The rise of the celebrity politician: an effect of social media?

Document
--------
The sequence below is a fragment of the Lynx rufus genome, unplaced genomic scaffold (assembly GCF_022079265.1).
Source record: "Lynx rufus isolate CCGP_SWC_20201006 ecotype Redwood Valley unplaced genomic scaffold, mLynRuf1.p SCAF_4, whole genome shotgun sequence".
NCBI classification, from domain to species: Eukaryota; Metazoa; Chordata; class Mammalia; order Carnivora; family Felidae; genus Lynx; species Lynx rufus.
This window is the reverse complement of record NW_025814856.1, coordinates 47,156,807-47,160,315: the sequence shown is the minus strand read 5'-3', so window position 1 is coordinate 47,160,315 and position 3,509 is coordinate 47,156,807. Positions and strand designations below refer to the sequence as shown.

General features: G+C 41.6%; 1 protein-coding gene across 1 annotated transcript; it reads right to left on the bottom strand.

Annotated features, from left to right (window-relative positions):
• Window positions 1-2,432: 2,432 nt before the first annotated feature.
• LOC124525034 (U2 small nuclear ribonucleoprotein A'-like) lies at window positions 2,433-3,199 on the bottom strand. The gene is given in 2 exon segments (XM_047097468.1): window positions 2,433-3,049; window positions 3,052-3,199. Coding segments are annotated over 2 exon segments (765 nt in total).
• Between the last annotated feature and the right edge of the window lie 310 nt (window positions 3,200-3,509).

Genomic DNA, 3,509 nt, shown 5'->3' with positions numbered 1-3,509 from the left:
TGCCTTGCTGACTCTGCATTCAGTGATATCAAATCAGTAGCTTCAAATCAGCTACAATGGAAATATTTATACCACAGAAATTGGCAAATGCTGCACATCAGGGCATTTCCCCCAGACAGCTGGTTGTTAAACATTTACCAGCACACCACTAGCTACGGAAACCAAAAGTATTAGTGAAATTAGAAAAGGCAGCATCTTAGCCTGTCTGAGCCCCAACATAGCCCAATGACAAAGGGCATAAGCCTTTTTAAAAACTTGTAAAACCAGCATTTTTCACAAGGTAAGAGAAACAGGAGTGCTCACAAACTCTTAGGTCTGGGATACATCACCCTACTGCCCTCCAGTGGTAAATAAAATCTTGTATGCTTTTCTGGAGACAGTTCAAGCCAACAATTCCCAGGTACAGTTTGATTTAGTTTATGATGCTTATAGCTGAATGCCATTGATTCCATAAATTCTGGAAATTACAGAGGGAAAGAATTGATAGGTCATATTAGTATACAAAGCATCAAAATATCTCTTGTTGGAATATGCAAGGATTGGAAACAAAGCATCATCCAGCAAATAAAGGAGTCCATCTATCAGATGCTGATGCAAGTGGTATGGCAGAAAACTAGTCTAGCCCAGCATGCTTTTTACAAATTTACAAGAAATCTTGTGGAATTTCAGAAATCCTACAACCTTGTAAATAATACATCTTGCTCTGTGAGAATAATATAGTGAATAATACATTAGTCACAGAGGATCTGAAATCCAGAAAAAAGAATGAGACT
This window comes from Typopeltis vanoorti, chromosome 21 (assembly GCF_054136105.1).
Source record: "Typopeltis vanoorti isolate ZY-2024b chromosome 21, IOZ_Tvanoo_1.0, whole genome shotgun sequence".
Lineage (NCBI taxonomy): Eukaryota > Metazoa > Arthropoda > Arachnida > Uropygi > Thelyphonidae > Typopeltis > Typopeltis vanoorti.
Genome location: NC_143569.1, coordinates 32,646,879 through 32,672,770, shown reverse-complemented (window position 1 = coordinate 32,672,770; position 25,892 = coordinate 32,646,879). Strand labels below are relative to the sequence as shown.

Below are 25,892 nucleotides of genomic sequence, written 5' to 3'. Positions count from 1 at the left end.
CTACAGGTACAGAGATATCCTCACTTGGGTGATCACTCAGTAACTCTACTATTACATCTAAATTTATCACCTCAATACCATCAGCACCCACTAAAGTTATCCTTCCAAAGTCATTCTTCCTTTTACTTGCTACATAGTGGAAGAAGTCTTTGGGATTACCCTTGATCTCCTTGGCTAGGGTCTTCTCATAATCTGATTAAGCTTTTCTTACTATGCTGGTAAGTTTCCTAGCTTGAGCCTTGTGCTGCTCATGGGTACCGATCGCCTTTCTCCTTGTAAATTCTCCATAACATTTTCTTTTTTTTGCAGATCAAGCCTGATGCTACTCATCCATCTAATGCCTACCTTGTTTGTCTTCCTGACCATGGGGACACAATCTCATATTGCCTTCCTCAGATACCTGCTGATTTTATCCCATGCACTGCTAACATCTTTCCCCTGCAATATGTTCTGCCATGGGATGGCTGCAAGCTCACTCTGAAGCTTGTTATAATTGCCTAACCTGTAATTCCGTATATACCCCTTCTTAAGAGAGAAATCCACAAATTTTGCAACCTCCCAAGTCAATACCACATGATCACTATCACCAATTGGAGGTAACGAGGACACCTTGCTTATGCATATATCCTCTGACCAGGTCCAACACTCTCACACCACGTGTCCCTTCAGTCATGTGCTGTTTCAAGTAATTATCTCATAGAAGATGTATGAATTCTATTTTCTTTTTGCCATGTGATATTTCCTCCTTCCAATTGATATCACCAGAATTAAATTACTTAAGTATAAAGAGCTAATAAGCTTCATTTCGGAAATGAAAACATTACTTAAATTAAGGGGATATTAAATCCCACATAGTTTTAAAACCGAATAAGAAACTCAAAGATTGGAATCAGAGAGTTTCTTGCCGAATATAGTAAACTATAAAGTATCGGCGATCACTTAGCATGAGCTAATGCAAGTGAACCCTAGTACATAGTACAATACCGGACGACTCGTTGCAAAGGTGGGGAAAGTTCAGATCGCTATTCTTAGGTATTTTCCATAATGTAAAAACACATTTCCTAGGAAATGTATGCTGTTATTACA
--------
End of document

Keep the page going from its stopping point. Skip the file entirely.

In recent political literature, many have raised concerns about a growth in the ‘celebritisation of politics’, whereby politicians increasingly borrow from celebrity culture to represent themselves. Many have turned to a global rise in populism to explain this trend. Borrowing theories from communications and celebrity studies, I advance that this trend is not, at its core populistic. Rather, I argue that it is instead an adaptation of democratic representation to already existing socio-cultural trends. Given his vast popularity on social media platforms, I use Canada’s prime minister Justin Trudeau as a case study to support my claim, given that he profits from a vast popularity on social media but has generally refrained from using populistic rhetoric. Based on empirical studies done on his social media presence, I will demonstrate that he uses social media to capitalize on recent socio-cultural trends to showcase his political work in newly personalized ways.